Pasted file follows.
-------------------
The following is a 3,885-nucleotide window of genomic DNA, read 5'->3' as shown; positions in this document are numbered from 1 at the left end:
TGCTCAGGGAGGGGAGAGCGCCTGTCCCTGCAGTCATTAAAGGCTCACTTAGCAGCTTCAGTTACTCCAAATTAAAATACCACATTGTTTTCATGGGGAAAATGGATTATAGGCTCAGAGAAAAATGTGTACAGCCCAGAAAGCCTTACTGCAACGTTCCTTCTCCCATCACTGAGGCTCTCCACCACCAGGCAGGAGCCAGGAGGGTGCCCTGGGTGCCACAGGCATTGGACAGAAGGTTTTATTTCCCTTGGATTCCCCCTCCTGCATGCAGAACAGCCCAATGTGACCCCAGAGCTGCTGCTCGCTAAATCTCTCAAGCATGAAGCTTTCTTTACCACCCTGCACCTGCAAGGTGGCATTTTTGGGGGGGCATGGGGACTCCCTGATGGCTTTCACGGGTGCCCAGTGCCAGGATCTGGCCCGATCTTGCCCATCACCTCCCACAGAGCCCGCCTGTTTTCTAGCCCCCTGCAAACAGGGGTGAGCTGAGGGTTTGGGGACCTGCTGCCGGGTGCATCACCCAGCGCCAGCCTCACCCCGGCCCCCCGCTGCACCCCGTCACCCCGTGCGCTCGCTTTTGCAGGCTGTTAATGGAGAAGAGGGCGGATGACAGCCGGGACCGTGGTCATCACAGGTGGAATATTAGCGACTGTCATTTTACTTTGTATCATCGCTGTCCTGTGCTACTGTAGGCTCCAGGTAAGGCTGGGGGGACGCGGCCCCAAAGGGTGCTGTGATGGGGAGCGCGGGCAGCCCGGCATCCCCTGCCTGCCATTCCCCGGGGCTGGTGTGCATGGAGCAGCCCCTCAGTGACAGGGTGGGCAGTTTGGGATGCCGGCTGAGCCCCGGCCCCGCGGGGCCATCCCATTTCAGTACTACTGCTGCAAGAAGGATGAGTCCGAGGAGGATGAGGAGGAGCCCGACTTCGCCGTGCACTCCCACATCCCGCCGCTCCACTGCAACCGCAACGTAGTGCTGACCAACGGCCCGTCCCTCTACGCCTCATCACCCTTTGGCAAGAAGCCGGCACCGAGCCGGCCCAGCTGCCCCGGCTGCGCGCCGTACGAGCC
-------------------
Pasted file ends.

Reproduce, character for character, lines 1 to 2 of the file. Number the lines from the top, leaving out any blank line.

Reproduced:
The following is a 3,885-nucleotide window of genomic DNA, read 5'->3' as shown; positions in this document are numbered from 1 at the left end:
TGCTCAGGGAGGGGAGAGCGCCTGTCCCTGCAGTCATTAAAGGCTCACTTAGCAGCTTCAGTTACTCCAAATTAAAATACCACATTGTTTTCATGGGGAAAATGGATTATAGGCTCAGAGAAAAATGTGTACAGCCCAGAAAGCCTTACTGCAACGTTCCTTCTCCCATCACTGAGGCTCTCCACCACCAGGCAGGAGCCAGGAGGGTGCCCTGGGTGCCACAGGCATTGGACAGAAGGTTTTATTTCCCTTGGATTCCCCCTCCTGCATGCAGAACAGCCCAATGTGACCCCAGAGCTGCTGCTCGCTAAATCTCTCAAGCATGAAGCTTTCTTTACCACCCTGCACCTGCAAGGTGGCATTTTTGGGGGGGCATGGGGACTCCCTGATGGCTTTCACGGGTGCCCAGTGCCAGGATCTGGCCCGATCTTGCCCATCACCTCCCACAGAGCCCGCCTGTTTTCTAGCCCCCTGCAAACAGGGGTGAGCTGAGGGTTTGGGGACCTGCTGCCGGGTGCATCACCCAGCGCCAGCCTCACCCCGGCCCCCCGCTGCACCCCGTCACCCCGTGCGCTCGCTTTTGCAGGCTGTTAATGGAGAAGAGGGCGGATGACAGCCGGGACCGTGGTCATCACAGGTGGAATATTAGCGACTGTCATTTTACTTTGTATCATCGCTGTCCTGTGCTACTGTAGGCTCCAGGTAAGGCTGGGGGGACGCGGCCCCAAAGGGTGCTGTGATGGGGAGCGCGGGCAGCCCGGCATCCCCTGCCTGCCATTCCCCGGGGCTGGTGTGCATGGAGCAGCCCCTCAGTGACAGGGTGGGCAGTTTGGGATGCCGGCTGAGCCCCGGCCCCGCGGGGCCATCCCATTTCAGTACTACTGCTGCAAGAAGGATGAGTCCGAGGAGGATGAGGAGGAGCCCGACTTCGCCGTGCACTCCCACATCCCGCCGCTCCACTGCAACCGCAACGTAGTGCTGACCAACGGCCCGTCCCTCTACGCCTCATCACCCTTTGGCAAGAAGCCGGCACCGAGCCGGCCCAGCTGCCCCGGCTGCGCGCCGTACGAGCC